Nervous People, and Other Satires

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Indiana University Press, 1963 - Literary Criticism - 449 pages
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Among the most popular writers of the early Soviet period was the satirist Mikhail Zoshchenko, whose career spanned nearly four decades and who was as beloved by ordinary people as he was admired by the elite. His most popular pieces, often appearing in newspapers, were "short-short stories" written in a slangy, colloquial style. Typical targets of his satire are the Soviet bureaucracy, crowded conditions in communal apartments, marital infidelities and the rapid turnover in marriage partners, and what a disdainful Soviet judge in one of the sketches dismisses as "the petty-bourgeois mode of life, with its adulterous episodes, lying, and similar nonsense." Farcical complications, satiric understatement, humorous anachronisms, and an ironic contrast between high-flown sentiments and the down-to-earth reality of mercenary instincts were his favorite devices. Zoshchenko had an uncanny knack for eluding Soviet censorship (one of the sketches even touches humorously on the dangerous topic of party purges) and his work as a result offers us a marvelous window on life in Russia during the twenties and thirties.
 

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There were no more writers in Russia of that days who was able to use Russian language at that extend. Zoschenko’s humour is not in the story or plot whatsoever, it is in language. Even not all Russian speaking readers can apprehend the language of Zoschenko’s short stories that is why I say Thank you so much to all interpreters who have managed to put it in English so as gaining the English readers’ acknowledgment.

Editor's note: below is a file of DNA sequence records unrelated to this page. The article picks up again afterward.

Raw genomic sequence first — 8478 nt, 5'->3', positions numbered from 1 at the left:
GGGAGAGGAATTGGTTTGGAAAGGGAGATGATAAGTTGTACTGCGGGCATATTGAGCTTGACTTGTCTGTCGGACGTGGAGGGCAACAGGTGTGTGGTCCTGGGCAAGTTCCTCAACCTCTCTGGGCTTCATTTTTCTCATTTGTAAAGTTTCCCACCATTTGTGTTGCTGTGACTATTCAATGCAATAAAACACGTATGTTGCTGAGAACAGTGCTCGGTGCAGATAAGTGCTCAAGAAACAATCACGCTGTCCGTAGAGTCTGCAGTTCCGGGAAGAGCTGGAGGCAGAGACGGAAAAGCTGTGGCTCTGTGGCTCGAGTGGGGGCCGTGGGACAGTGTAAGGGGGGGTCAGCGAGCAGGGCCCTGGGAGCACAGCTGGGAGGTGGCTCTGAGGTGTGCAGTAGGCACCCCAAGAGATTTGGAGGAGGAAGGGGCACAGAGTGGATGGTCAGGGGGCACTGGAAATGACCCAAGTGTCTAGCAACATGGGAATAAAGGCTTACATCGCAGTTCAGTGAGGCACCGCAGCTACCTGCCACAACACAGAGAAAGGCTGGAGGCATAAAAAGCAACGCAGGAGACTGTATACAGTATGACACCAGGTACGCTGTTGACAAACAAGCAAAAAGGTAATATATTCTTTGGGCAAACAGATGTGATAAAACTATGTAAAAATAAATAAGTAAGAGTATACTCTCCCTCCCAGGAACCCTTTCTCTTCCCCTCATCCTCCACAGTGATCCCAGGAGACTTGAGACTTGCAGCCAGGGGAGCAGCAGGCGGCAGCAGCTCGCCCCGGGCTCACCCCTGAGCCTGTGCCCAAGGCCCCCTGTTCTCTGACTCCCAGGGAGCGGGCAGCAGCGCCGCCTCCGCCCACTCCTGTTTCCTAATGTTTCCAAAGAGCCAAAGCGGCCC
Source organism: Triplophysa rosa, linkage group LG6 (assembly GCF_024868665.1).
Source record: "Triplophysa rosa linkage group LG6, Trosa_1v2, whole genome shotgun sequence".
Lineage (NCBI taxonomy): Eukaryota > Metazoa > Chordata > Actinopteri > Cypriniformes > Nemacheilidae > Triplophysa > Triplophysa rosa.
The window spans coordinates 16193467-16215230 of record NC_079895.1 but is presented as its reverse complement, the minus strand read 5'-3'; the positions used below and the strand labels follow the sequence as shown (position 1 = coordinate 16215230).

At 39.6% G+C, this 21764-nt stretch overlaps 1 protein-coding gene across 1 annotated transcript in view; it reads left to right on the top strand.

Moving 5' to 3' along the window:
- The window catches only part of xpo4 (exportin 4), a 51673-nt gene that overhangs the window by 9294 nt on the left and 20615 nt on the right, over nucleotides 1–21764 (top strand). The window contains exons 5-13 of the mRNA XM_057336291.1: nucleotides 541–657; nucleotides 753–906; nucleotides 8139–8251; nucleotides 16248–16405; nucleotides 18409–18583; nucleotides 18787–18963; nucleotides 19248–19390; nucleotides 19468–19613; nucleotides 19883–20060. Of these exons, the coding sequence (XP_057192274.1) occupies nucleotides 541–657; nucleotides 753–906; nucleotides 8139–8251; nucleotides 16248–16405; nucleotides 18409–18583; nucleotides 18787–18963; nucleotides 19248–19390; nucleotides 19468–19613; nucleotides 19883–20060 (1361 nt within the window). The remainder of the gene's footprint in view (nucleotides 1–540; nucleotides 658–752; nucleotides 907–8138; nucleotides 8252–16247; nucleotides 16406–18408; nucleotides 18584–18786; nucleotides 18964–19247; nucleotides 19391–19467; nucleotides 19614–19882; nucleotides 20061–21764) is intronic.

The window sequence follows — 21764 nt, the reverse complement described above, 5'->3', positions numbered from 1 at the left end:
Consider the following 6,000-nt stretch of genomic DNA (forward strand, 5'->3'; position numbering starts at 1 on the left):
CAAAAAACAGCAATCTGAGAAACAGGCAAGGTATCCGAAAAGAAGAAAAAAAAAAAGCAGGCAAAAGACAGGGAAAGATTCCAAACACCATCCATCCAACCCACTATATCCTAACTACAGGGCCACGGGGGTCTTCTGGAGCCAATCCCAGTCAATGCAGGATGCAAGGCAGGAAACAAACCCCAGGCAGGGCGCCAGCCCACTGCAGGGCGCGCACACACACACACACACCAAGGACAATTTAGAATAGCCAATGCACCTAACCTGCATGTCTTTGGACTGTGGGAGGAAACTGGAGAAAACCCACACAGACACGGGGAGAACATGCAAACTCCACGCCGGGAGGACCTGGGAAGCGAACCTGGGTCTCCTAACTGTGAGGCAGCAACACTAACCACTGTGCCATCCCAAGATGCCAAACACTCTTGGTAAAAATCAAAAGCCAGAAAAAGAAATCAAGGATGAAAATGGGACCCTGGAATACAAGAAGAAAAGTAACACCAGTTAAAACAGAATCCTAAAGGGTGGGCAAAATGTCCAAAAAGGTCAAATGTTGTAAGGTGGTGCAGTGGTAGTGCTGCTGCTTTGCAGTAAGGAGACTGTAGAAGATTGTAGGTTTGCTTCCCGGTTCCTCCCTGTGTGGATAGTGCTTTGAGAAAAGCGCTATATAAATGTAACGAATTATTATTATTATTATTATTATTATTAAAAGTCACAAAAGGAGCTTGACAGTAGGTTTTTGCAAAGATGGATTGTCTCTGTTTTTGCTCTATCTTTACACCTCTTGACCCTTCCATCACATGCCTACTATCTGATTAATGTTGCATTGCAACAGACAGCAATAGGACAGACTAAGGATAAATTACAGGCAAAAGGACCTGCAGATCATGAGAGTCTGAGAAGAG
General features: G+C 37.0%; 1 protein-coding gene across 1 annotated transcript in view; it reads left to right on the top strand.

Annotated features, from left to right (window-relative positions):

Thank you
 

Review: Nervous People and Other Satires

User Review  - Zach - Goodreads

I have not read every single story, nor will I probably until I am officially retired, and not just unemployed. Here are encapsulated the very reason I detest going to the theater, and my frustrations ... Read full review

Contents

What the Nightingale Sang
3
The Lilacs Are Blooming
27
Michel Sinyagin
69
Nervous People
124
The Bathhouse
131
The Crisis
137
Patients
144
Pelageya
154
An Amusing Adventure
218
A Water Ballet
228
A True Incident
238
A Heart of Stone
246
The Dictaphone
254
BigCity Lights
263
Clouds
269
The Canvas Brief Case
279

A Summer Breather
162
The Czars Boots
170
A Clever Little Trick
176
Dont Speculate
185
The Affidavit
189
The Story of a Man Who Was Purged from
197
Baths and People
204
A Tragicomedy
211
The Funeral Feast
286
A Jolly Game 205
295
Bees and People
305
The Buoy
312
An Extraordinary Incident
325
Before Sunrise excerpts
332
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About the author (1963)

His first book of stories appeared in 1921 and became extraordinarily popular. However, he came under political pressure in the 1930s because some of his works, such as Youth Restored (1933), were too slyly ambiguous to fit the socialist realist model. In 1946, together with Akhmatova, he was singled out for an extraordinary attack by culture "boss" Andrei Zhdanov and was expelled from the Union of Soviet Writers. From then on he mostly produced translations. Zoshchenko was an extremely effective satirist who took his subjects from the paradoxes and incongruities of post-Revolutionary Russian society. He showed that human nature, which the new government was trying to change, would assert itself nonetheless. His language is fascinating. He often chooses lower-class narrators who speak in a mixture of the colloquial and of the new Soviet rhetoric---with highly comic results. During the 1930s, Zoshchenko's fiction began to explore philosophical and theoretical problems. A well-known example is Before Sunrise, the first part of which was published in 1943. In it the author analyzes his own psyche, in the process touching on the then-forbidden theories of Freud. Publication of the complete text of this work did not occur until 1972.

Leo Tolstoy (18281910) was the author of two of literatures greatest novels, "War and Peace" and "Anna Karenina,"
Ronald Wilks has translated works by Gorky, Gogol, and Chekhov for Penguin Classics.
Hugh McLean has published widely on Russian literature.
Paul Foote was, until his retirement, a university lecturer in Russian and fellow of The Queens College, Oxford.

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